If any nominee becomes unavailable for election as a result of an unexpected occurrence, shares that would otherwise be voted for such nominee will be voted for the election of a substitute nominee proposed by the nominating and corporate governance committee and nominated by the board of directors. Each person nominated for election has agreed to serve if elected. Our management has no reason to believe that any nominee will be unable to serve. If elected at the Annual Meeting, each of the nominees will serve until the earliest of the 2018 annual meeting of our stockholders, his or her successor is elected and qualified or his or her death, resignation or removal.

The following is a brief biography of each nominee.

Robert B. Chess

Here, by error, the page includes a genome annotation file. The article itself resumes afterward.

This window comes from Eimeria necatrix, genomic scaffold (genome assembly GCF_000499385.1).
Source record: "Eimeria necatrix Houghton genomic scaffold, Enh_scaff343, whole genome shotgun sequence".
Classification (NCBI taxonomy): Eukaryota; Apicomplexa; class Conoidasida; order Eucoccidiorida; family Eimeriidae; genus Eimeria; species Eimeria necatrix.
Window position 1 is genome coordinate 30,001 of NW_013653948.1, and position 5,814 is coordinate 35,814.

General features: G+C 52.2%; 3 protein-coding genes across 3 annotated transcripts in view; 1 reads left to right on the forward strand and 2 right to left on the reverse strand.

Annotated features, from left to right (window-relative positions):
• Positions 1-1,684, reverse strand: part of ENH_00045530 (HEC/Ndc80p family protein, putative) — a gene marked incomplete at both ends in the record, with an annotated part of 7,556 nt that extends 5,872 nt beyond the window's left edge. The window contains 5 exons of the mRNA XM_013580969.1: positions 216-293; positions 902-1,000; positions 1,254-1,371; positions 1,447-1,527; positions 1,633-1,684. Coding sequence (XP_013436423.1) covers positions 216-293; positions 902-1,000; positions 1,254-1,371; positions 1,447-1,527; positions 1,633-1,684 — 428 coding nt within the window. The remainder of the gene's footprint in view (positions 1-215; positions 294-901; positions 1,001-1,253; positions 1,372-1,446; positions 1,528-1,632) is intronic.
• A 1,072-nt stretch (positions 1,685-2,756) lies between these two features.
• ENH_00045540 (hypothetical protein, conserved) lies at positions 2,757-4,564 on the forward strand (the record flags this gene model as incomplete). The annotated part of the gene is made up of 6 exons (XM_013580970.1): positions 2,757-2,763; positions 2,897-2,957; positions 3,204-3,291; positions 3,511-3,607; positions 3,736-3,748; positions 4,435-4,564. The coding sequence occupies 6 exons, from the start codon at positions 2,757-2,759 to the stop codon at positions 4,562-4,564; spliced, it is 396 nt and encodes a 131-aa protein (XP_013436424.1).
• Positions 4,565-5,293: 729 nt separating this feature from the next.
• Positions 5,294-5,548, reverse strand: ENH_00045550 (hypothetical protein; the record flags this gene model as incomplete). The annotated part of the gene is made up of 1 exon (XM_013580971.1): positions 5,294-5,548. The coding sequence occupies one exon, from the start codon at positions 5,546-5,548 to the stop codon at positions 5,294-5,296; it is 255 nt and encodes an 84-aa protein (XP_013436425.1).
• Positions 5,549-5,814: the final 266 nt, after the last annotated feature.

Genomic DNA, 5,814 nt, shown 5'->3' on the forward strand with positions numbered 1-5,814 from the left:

Robert B. Chess , age 58, is the Chairman of our board of directors and has served as a director since May 1992. From March 2006 until January 2007, Mr. Chess served as our Acting President and Chief Executive Officer, and from April 1999 to January 2007, served as Executive Chairman. He also served as our Co-Chief Executive Officer from August 1998 to April 2000, as President from December 1991 to August 1998, and as Chief Executive Officer from May 1992 to August 1998. Mr. Chess was previously the co-founder and President of Penederm, Inc., a publicly-traded dermatological pharmaceutical company that was sold to Mylan Laboratories. He has held management positions at Intel Corporation and Metaphor Computer Systems (now part of IBM), and was a member of the first President Bush’s White House staff as a White House Fellow and Associate Director of the White House Office of Economic and Domestic Policy. From 1997 until his retirement in 2009, Mr. Chess served on the board of directors of the Biotechnology Industry Organization (BIO). Mr. Chess served as Chairman of BIO’s Emerging Companies Section and Co-Chairman of BIO’s Intellectual Property Committee. Mr. Chess was the initial Chairman of Bio Ventures for Global Health and continues to serve on its board. He also serves on the Board of Trustees of the California Institute of Technology where he chairs the Technology Transfer Committee. Mr. Chess is currently the Chairman of OPX Biotechnologies, a private company in the renewable fuels and chemicals field, the co-founder and Chairman of Biota Technologies, a private company developing industrial applications of the analysis of microbial communities, and also serves as a director of each of Pelvalon, Inc., a private medical device company and Twist Biosciences, a private company in the synthetic DNA production field. He is currently a member of the faculty of the Stanford Graduate School